Speeding up Memory Reads and Writes with VectorC
by Andrew Richards

As technology improves, the speed and complexity of chips increases. With microprocessors, both increased complexity and speed improvements lead to greater performance. But with memory chips, the result is a lower speed improvement and increased storage. This means that memory gets progressively slower compared to microprocessors. The most common solution is to have 1 or more caches - which store the most recently access memory locations. This is fine if you only process small amounts of data, but if you are processing large images, sound effects or 3D models, then caches aren't so helpful. In fact, there can be a speed reduction, because unused data is being read in or out.

Small variables that are accessed often will be in the cache, so you don't need to worry about them. The first problem I will deal with is when you want to read and process a large array - an image, for example. Because the image won't be in the cache (unless it is small and has recently been processed) the read instructions will be slow. If the processor has to stop and wait for the values to be read in before continuing then performance will be bad.

Read Prefetching

Because modern processors can reorder instructions, you would not expect this to be a problem - the processor should just continue executing other instructions that don't depend on this value - and then come back when the value has been read in. Unfortunately, that level of reordering just isn't possible, yet. So, you have to reorder the code yourself. Issue the read early, do some other processing, and then process the value when it has been read in. This would work - and is called "software pipelining" - except that it requires a lot of registers. Not much use on the PC, then. It is also quite difficult to work out in advance what needs to be read in for the future.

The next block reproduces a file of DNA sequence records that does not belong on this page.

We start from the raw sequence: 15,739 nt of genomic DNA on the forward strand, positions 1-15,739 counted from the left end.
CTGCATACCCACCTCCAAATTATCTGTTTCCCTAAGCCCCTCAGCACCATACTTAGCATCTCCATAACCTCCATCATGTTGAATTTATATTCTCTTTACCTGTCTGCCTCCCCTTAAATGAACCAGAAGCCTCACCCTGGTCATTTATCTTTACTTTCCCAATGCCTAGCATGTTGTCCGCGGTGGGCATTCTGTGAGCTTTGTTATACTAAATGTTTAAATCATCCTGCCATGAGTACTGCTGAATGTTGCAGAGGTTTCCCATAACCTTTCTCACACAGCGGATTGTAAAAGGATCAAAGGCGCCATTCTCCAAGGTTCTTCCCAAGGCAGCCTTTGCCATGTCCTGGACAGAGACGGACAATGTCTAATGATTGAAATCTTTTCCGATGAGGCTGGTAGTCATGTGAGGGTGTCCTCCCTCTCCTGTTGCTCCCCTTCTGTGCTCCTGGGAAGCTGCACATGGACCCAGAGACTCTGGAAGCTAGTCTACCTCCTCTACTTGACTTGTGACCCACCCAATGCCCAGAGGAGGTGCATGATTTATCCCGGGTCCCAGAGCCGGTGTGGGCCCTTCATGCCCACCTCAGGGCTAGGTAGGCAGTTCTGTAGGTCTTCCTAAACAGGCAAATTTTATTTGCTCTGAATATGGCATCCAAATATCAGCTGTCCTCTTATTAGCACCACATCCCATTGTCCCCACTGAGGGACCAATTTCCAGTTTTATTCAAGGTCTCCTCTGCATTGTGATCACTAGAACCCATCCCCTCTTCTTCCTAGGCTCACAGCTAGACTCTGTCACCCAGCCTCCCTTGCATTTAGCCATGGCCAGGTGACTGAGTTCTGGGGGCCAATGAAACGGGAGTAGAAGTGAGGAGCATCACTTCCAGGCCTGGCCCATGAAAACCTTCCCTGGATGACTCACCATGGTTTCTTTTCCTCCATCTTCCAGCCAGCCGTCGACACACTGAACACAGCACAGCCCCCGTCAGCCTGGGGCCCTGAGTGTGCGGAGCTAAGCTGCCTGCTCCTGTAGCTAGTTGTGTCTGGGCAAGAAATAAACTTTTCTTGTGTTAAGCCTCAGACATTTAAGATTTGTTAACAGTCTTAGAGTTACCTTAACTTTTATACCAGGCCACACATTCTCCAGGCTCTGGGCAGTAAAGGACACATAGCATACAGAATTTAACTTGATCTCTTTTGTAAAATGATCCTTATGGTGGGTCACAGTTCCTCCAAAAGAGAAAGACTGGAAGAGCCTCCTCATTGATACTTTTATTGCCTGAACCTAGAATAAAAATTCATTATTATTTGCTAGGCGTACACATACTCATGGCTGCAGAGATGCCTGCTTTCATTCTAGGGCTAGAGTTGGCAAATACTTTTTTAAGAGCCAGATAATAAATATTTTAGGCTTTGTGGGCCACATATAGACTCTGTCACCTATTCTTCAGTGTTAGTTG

On modern PC microprocessors (K6-2, Athlon, PIII) there is a "prefetch" instruction that reads data into the cache before you need it. Then, when you issue a read to the prefetched address, it is already available. Let's have a look at a simple example.

int test (int *a)
    int i;
    for (i=0; i<SIZE; i++)
        __hint__((prefetch (&a [i+16])));
        if (a [i] == 5)
            return i;
    return -1;

        prefetch 64[edi+eax*4]
        cmp [edi+eax*4],5
        je Return
        inc eax
        cmp eax,SIZE
        jl Loop

The left hand side is C source with a VectorC 'hint' to force a prefetch. The right hand side is some assembly language that uses the 'prefetch' instruction to do the same thing. On my Athlon, the code with the prefetch works nearly twice as fast as the code without - that's an amazing performance boost! I wish it was always so easy to double the speed of my code!

You can see that we are processing an array and that the prefetch instruction tells the processor to read in values 64 bytes ahead in memory. We just pass an address - we have no control on how much data is prefetched in - the size is fixed by the size of the processor's cache lines.

But, you might be thinking, I have spotted a problem! If the loop doesn't find a '5' in the array 'a', then the prefetch will go past the end of the array and possibly into an illegal memory address. This could cause a crash in weird and unexpected situations. Well, that is the advantage of a prefetch - if an illegal address is used, nothing happens - no exception and no read. This way you can be sure that using a prefetch instruction is OK even if you are concerned that the memory address may be invalid.